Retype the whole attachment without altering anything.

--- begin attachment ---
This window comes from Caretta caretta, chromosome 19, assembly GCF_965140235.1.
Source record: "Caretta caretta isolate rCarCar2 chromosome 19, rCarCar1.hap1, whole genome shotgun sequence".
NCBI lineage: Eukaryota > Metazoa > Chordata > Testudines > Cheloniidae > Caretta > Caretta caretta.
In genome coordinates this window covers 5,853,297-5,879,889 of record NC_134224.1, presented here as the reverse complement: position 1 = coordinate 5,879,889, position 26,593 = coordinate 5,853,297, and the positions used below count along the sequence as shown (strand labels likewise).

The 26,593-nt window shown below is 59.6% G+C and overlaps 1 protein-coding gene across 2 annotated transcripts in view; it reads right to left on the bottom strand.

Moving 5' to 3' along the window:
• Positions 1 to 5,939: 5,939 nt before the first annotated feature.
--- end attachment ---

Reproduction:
This window comes from Caretta caretta, chromosome 19, assembly GCF_965140235.1.
Source record: "Caretta caretta isolate rCarCar2 chromosome 19, rCarCar1.hap1, whole genome shotgun sequence".
NCBI lineage: Eukaryota > Metazoa > Chordata > Testudines > Cheloniidae > Caretta > Caretta caretta.
In genome coordinates this window covers 5,853,297-5,879,889 of record NC_134224.1, presented here as the reverse complement: position 1 = coordinate 5,879,889, position 26,593 = coordinate 5,853,297, and the positions used below count along the sequence as shown (strand labels likewise).

The 26,593-nt window shown below is 59.6% G+C and overlaps 1 protein-coding gene across 2 annotated transcripts in view; it reads right to left on the bottom strand.

Moving 5' to 3' along the window:
• Positions 1 to 5,939: 5,939 nt before the first annotated feature.